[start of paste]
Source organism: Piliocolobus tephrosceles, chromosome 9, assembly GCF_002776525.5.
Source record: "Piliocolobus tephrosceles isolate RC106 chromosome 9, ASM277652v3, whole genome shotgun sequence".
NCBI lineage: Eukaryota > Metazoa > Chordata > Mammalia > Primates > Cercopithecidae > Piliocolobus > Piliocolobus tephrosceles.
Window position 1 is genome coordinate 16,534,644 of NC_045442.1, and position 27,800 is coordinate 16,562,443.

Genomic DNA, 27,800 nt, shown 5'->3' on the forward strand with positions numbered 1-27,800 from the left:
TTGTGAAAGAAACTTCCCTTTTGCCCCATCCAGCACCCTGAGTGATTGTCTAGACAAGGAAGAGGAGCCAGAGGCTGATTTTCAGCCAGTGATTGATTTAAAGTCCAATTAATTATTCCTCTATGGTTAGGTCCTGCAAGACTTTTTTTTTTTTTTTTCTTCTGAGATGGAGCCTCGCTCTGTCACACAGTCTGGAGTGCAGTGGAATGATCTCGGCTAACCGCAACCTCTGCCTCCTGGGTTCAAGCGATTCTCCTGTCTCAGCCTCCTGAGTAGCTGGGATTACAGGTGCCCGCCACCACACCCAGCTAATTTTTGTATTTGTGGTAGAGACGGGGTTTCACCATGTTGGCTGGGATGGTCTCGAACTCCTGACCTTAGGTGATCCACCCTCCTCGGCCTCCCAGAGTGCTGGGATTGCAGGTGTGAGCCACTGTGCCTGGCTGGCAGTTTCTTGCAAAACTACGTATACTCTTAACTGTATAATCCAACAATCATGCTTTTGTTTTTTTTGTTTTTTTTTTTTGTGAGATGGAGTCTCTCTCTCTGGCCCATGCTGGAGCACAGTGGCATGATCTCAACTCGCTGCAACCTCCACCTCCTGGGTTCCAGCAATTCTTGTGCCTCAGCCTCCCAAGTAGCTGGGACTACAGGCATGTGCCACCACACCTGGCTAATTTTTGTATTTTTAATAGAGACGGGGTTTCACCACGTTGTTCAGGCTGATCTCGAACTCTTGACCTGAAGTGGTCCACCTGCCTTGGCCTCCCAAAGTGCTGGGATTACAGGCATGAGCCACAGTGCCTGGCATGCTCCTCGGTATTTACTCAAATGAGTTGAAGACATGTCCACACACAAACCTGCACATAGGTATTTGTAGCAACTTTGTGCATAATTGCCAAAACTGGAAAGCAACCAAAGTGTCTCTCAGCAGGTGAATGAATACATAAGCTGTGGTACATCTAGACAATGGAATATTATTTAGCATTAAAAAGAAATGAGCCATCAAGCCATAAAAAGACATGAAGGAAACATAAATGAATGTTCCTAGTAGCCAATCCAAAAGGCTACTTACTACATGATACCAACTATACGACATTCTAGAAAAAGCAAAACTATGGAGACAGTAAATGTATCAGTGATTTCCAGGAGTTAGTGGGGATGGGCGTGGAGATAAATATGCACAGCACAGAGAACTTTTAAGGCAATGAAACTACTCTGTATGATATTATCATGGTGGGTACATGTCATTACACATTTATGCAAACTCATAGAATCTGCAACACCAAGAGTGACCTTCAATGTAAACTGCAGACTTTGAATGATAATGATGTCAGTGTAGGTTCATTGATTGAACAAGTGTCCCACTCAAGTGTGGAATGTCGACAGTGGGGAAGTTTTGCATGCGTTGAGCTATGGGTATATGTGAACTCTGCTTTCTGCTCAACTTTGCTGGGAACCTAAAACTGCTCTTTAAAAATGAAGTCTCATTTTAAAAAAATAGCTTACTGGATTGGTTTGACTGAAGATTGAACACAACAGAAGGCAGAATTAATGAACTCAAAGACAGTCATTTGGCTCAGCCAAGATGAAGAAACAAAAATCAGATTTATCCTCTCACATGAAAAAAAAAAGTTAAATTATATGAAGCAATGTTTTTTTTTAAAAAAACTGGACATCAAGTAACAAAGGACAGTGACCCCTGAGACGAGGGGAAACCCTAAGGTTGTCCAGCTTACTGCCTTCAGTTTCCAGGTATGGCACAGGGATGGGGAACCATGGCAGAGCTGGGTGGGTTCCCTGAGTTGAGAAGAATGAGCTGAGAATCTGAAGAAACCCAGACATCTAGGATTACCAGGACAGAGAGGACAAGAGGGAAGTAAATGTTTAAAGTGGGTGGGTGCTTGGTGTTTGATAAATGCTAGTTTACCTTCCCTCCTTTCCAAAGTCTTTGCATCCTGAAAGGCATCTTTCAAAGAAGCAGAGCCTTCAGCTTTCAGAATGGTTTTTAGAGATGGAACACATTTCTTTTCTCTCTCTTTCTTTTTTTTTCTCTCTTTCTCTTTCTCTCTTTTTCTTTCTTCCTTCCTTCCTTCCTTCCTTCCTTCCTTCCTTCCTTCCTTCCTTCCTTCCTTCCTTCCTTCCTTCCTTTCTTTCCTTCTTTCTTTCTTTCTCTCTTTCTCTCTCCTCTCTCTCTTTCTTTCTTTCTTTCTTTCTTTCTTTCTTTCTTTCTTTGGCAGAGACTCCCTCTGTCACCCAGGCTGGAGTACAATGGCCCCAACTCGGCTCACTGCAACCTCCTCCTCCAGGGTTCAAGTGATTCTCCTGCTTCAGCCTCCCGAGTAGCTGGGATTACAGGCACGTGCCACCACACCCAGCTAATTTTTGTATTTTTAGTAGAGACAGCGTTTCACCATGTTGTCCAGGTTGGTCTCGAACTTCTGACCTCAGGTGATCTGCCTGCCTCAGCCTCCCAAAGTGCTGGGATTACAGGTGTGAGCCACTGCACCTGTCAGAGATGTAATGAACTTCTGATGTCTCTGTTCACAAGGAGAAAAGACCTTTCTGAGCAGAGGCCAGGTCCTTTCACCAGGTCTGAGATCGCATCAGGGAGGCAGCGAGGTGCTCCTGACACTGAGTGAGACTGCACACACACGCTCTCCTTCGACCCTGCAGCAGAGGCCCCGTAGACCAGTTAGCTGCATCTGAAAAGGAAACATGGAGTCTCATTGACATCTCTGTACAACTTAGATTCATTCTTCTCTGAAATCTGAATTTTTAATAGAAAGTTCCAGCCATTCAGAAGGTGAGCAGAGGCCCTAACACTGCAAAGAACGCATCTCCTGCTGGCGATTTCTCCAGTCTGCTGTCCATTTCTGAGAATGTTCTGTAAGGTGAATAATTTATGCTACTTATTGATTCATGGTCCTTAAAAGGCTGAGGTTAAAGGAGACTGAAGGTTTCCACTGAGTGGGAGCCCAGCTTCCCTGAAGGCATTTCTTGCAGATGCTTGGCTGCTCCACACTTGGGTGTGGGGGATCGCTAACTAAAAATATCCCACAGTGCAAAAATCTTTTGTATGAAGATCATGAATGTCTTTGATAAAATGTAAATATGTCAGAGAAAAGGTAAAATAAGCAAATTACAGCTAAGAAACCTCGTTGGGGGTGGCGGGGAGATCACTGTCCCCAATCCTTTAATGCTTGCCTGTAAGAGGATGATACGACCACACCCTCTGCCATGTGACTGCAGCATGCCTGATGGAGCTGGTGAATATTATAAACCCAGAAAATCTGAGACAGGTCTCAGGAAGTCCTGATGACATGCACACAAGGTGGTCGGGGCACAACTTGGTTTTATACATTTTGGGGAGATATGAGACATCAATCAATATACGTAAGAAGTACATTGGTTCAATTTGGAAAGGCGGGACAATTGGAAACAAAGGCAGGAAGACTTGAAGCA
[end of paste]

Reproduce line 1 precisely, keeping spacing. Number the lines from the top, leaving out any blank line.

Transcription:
Source organism: Piliocolobus tephrosceles, chromosome 9, assembly GCF_002776525.5.